Every year, Lake Michigan is a widely visited spot by both Michigan and non-Michigan residents. Whether climbing the Sleeping Bear Dunes and admiring the breathtaking view of the adjacent lake, cliff jumping, or simply swimming in the clear water, tourists and residents are always eager to visit Lake Michigan.
However, with the demise of two invasive species in Lake Michigan, the alewives and Chinook salmon, there is concern as to whether the lake will be able to return to its natural state.
The invasive alewives are from the Atlantic Ocean and their predators, Chinook salmon, are from the Pacific Ocean. The reduction of these species could mean an increase in the numbers of native lake trout and walleyes, but scientists have indicated that this would not make the lake any more natural that it is now because almost all of Lake Michigan’s ecosystem is not natural.
The current level of trout population only exists because of massive efforts by the state to breed and release million of trout into the lake every year, said Randall Claramunt, a fisheries biologist with the Michigan Department of Natural Resources, to DNA info Chicago.
Claramunt asks an important question. Is it possible to restore the lake’s natural ecosystem that we have destroyed? The fisheries biologists responsible for the stewardship of the Lake Michigan say that it is not possible, as the lake has been a man-made ecosystem for nearly a century.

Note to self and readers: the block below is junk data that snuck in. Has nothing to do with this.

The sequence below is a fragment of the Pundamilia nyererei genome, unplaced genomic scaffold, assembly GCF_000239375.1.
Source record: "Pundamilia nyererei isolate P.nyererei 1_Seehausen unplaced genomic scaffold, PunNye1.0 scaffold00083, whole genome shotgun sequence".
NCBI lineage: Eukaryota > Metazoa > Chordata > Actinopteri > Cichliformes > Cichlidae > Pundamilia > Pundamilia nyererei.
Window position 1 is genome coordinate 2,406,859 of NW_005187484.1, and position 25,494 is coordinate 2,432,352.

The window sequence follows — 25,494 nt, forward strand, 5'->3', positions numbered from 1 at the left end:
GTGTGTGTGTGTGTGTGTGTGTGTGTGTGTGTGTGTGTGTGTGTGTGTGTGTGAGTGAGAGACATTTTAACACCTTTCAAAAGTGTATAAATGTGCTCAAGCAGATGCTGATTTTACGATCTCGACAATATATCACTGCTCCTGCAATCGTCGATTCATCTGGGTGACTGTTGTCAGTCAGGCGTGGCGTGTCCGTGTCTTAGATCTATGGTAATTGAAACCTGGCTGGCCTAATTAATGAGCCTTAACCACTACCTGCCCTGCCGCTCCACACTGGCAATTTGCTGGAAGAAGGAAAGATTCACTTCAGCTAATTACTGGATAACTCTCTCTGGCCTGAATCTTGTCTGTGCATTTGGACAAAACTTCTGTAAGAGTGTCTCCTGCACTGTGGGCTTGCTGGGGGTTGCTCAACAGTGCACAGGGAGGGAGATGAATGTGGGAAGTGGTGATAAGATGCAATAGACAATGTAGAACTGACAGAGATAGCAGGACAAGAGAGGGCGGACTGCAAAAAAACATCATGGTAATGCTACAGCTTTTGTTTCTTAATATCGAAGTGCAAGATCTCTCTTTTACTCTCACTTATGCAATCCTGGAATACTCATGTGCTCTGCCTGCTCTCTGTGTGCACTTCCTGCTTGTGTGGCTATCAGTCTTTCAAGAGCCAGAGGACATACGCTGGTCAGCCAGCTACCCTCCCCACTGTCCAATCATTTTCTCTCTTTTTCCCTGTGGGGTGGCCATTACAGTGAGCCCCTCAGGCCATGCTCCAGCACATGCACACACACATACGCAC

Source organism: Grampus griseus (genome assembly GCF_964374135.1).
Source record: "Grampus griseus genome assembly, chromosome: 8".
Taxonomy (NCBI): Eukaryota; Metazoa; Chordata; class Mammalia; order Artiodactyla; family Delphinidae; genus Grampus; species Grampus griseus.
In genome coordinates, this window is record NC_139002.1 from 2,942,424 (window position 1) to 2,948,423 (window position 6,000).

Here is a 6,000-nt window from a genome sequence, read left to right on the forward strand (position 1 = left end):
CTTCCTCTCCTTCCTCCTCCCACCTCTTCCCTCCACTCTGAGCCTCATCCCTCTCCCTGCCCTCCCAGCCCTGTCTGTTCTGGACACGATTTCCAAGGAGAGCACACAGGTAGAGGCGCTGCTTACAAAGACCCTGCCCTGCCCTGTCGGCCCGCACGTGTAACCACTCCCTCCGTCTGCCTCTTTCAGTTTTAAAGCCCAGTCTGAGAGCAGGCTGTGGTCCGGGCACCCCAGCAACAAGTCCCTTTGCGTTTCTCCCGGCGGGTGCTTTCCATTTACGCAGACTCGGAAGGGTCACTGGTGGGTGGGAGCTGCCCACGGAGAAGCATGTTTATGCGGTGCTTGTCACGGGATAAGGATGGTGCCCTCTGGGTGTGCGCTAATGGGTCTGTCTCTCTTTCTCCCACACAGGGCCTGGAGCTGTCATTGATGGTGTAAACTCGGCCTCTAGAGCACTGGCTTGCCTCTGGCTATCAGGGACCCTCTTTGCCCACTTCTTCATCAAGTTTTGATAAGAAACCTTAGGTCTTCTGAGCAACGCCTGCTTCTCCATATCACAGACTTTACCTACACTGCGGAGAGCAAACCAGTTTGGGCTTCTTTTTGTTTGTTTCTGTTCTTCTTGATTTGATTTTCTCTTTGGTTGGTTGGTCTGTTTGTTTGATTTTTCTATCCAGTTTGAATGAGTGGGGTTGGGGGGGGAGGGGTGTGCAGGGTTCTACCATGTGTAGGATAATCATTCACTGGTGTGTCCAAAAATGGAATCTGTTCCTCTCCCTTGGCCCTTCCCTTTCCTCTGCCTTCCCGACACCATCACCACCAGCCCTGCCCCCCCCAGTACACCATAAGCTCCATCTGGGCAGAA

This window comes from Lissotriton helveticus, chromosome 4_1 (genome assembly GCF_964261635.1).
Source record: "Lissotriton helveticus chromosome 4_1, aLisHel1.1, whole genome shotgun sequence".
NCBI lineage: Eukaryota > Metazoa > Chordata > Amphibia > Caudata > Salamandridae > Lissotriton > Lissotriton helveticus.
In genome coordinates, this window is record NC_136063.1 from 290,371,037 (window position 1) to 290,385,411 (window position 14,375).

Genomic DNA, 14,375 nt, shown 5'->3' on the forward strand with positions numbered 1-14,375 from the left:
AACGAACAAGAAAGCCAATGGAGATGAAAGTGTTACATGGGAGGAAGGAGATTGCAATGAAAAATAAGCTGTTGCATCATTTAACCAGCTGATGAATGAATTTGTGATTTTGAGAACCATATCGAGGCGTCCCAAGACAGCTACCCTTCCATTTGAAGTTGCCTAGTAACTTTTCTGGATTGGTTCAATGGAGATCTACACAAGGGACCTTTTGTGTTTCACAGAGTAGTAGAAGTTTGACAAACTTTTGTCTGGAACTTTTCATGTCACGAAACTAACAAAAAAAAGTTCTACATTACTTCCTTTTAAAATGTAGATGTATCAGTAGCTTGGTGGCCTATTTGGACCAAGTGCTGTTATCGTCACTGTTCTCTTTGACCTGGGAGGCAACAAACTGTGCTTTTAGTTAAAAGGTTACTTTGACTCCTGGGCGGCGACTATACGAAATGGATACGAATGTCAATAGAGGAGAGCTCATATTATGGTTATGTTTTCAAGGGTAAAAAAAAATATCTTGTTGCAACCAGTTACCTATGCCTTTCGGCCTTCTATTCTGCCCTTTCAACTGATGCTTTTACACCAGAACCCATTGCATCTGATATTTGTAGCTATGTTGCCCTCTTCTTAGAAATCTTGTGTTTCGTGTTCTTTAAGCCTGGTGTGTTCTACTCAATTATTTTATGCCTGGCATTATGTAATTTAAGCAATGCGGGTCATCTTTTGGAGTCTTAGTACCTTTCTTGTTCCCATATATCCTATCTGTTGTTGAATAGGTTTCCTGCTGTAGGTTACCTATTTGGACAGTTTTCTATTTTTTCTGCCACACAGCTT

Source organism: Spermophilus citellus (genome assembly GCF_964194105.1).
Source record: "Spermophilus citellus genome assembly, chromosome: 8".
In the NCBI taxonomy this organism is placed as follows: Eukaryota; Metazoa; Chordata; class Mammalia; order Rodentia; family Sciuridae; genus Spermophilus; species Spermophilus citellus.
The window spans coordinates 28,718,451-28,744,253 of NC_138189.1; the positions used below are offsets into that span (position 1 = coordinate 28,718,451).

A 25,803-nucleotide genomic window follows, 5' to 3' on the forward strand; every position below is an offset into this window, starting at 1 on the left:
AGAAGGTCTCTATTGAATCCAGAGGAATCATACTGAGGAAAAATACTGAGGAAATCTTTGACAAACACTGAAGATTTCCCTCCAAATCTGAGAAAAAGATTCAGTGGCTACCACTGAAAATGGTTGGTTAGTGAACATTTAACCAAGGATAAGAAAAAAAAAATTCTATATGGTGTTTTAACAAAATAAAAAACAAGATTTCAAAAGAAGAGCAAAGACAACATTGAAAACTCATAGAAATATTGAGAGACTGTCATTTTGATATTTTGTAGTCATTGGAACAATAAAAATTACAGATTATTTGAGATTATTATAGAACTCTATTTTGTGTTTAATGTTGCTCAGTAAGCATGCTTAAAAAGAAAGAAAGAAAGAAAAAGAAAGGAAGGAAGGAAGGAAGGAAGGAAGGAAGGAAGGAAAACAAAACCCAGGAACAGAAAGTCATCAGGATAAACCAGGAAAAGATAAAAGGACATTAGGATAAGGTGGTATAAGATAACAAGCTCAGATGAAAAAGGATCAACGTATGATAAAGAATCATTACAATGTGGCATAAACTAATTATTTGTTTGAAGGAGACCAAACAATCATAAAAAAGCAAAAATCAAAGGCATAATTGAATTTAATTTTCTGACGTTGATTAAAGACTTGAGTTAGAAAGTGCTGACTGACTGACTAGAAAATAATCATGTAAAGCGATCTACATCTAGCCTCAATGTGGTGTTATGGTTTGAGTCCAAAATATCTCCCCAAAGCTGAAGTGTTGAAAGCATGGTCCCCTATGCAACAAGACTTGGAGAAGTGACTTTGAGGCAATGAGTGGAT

This is interesting news to senior Madeline Flynn, whose family vacations at Lake Michigan every year.
“Even after spending so much time on the lake, my family and I had no idea that the natural ecosystem of the lake has been compromised for such a long time,” said Flynn. “It’s sad that we have destroyed its natural ecosystem.”
“As Michigan residents, I feel as though it is our responsibility to take care of our resources,” Flynn added. “I wish there was something that could be done to revert the lake back to its natural state.”
During the last 15 years, invasive quagga and zebra mussels, brought from Eastern Europe, have been placed the lake to filter the water to make it crystal clear, according to the National Oceanic and Atmospheric Administration’s Great Lakes Environmental Research Laboratory. The mussels, which are now as dense as 35,000 per square meter, have nibbled on all of the microscopic phytoplankton during their feedings and, in the process, have starved the native crustaceans that feed on the plankton. Although Steve Pothoven, a fishery biologist at Great Lakes Environmental Research Laboratory, hesitated to say that native crustaceans like diporeia are extinct in the lake, he says that the number of crustaceans is currently too small to effectively measure.
In 1967, billions of alewives died from man-made pollution on the southern tip of the lake that allowed blue-green algae to bloom, making the water so toxic it killed dogs that drank it.
Today, brown trout, lake trout, rainbow trout, and Coho salmon all exist because state stocks the lake every year to increase their population.
But all hope is not lost. Scientists are working to create a balance in the lake’s ecosystem, although they agree that it is not possible to return the lake to the way that it was more than a century ago.